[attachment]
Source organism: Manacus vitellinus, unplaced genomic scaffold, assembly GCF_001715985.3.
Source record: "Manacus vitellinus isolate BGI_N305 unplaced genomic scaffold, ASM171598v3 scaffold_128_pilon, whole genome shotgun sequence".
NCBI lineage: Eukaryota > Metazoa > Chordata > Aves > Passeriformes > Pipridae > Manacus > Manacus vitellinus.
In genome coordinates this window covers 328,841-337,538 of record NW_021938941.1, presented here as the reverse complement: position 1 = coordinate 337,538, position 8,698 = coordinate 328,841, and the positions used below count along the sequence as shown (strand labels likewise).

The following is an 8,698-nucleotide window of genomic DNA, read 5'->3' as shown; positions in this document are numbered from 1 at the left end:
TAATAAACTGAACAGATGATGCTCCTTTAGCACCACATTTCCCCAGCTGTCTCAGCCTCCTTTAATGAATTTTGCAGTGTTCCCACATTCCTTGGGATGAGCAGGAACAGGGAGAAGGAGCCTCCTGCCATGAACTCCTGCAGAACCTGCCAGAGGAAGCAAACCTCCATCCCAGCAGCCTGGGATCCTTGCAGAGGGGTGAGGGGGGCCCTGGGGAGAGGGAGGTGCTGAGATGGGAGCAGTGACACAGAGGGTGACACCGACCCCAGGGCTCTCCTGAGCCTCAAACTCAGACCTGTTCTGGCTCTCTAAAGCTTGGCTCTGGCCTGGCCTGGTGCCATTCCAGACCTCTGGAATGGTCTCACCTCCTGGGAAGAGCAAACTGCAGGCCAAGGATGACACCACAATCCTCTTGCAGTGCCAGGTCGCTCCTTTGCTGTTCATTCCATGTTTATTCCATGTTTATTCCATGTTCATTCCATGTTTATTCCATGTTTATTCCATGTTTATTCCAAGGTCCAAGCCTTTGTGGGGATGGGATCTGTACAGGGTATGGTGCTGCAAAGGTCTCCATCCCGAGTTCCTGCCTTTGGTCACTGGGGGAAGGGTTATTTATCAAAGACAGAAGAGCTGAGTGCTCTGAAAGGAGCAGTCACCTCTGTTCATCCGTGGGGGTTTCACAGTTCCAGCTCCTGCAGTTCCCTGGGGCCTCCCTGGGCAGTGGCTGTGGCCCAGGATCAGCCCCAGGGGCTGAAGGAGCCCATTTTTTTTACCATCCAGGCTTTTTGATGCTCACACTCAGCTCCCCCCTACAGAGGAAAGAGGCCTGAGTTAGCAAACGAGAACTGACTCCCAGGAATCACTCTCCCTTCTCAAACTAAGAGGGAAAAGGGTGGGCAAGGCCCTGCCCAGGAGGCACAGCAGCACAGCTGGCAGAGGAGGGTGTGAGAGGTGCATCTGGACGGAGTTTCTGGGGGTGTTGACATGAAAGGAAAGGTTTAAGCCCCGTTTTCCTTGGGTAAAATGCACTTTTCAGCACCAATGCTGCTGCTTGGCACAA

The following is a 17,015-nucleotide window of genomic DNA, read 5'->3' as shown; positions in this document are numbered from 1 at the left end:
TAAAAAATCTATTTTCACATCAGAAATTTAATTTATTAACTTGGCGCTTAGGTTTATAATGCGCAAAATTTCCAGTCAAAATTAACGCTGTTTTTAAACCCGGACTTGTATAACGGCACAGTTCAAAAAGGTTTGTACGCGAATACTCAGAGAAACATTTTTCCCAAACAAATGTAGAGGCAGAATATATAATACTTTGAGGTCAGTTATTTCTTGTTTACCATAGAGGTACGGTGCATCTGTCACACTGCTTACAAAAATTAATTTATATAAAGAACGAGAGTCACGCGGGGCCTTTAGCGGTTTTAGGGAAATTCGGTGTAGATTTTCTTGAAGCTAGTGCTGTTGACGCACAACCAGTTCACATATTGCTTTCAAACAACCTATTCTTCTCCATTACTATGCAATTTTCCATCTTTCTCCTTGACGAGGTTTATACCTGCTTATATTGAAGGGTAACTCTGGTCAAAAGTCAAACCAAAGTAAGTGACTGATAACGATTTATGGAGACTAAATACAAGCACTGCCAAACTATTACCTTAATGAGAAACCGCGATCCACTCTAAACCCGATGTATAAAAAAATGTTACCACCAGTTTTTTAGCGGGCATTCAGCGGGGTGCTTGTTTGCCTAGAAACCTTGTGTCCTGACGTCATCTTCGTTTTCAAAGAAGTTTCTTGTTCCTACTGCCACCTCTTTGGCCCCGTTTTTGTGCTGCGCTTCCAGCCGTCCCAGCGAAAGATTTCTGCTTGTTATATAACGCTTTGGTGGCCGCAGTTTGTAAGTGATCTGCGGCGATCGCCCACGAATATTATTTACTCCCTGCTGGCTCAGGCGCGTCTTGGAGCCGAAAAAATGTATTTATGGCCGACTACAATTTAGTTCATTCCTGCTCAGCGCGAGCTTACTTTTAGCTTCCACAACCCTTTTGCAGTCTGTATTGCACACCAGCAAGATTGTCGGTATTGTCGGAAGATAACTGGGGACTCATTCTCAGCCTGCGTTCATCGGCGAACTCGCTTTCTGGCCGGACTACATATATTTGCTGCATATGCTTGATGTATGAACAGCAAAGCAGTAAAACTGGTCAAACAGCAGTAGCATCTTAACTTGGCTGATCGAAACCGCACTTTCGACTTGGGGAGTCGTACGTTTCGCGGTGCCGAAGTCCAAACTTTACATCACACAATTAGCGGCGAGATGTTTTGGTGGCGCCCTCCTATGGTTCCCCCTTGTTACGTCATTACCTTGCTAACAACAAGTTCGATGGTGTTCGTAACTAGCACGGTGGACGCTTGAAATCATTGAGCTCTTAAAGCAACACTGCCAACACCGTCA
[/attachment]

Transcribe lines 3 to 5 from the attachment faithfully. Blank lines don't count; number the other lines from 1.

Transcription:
NCBI lineage: Eukaryota > Metazoa > Chordata > Aves > Passeriformes > Pipridae > Manacus > Manacus vitellinus.
In genome coordinates this window covers 328,841-337,538 of record NW_021938941.1, presented here as the reverse complement: position 1 = coordinate 337,538, position 8,698 = coordinate 328,841, and the positions used below count along the sequence as shown (strand labels likewise).

The following is an 8,698-nucleotide window of genomic DNA, read 5'->3' as shown; positions in this document are numbered from 1 at the left end: